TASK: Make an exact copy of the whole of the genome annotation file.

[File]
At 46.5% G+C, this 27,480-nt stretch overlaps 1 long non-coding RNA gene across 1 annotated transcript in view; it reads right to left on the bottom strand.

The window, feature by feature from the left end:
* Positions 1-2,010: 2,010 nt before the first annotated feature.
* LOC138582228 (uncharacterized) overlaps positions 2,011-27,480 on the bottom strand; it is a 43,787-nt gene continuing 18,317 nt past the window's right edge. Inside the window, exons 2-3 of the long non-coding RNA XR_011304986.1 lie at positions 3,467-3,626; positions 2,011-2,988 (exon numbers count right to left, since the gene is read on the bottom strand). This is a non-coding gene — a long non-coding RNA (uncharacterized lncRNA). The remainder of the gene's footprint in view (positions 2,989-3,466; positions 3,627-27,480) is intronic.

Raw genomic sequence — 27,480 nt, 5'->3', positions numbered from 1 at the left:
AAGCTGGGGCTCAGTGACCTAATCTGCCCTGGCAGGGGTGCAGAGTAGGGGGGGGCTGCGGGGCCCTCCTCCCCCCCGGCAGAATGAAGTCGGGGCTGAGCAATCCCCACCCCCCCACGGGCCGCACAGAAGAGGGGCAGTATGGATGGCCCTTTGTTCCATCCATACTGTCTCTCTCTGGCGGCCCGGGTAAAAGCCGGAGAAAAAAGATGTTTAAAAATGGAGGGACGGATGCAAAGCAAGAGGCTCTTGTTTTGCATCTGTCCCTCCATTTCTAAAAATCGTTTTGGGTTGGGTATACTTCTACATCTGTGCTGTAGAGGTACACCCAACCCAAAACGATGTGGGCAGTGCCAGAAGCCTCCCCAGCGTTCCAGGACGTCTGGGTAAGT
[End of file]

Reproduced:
At 46.5% G+C, this 27,480-nt stretch overlaps 1 long non-coding RNA gene across 1 annotated transcript in view; it reads right to left on the bottom strand.

The window, feature by feature from the left end:
* Positions 1-2,010: 2,010 nt before the first annotated feature.
* LOC138582228 (uncharacterized) overlaps positions 2,011-27,480 on the bottom strand; it is a 43,787-nt gene continuing 18,317 nt past the window's right edge. Inside the window, exons 2-3 of the long non-coding RNA XR_011304986.1 lie at positions 3,467-3,626; positions 2,011-2,988 (exon numbers count right to left, since the gene is read on the bottom strand). This is a non-coding gene — a long non-coding RNA (uncharacterized lncRNA). The remainder of the gene's footprint in view (positions 2,989-3,466; positions 3,627-27,480) is intronic.

Raw genomic sequence — 27,480 nt, 5'->3', positions numbered from 1 at the left:
AAGCTGGGGCTCAGTGACCTAATCTGCCCTGGCAGGGGTGCAGAGTAGGGGGGGGCTGCGGGGCCCTCCTCCCCCCCGGCAGAATGAAGTCGGGGCTGAGCAATCCCCACCCCCCCACGGGCCGCACAGAAGAGGGGCAGTATGGATGGCCCTTTGTTCCATCCATACTGTCTCTCTCTGGCGGCCCGGGTAAAAGCCGGAGAAAAAAGATGTTTAAAAATGGAGGGACGGATGCAAAGCAAGAGGCTCTTGTTTTGCATCTGTCCCTCCATTTCTAAAAATCGTTTTGGGTTGGGTATACTTCTACATCTGTGCTGTAGAGGTACACCCAACCCAAAACGATGTGGGCAGTGCCAGAAGCCTCCCCAGCGTTCCAGGACGTCTGGGTAAGT